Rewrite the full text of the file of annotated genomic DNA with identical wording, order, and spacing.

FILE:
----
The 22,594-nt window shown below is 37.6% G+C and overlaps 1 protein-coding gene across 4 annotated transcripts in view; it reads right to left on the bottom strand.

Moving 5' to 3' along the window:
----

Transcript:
The 22,594-nt window shown below is 37.6% G+C and overlaps 1 protein-coding gene across 4 annotated transcripts in view; it reads right to left on the bottom strand.

Moving 5' to 3' along the window: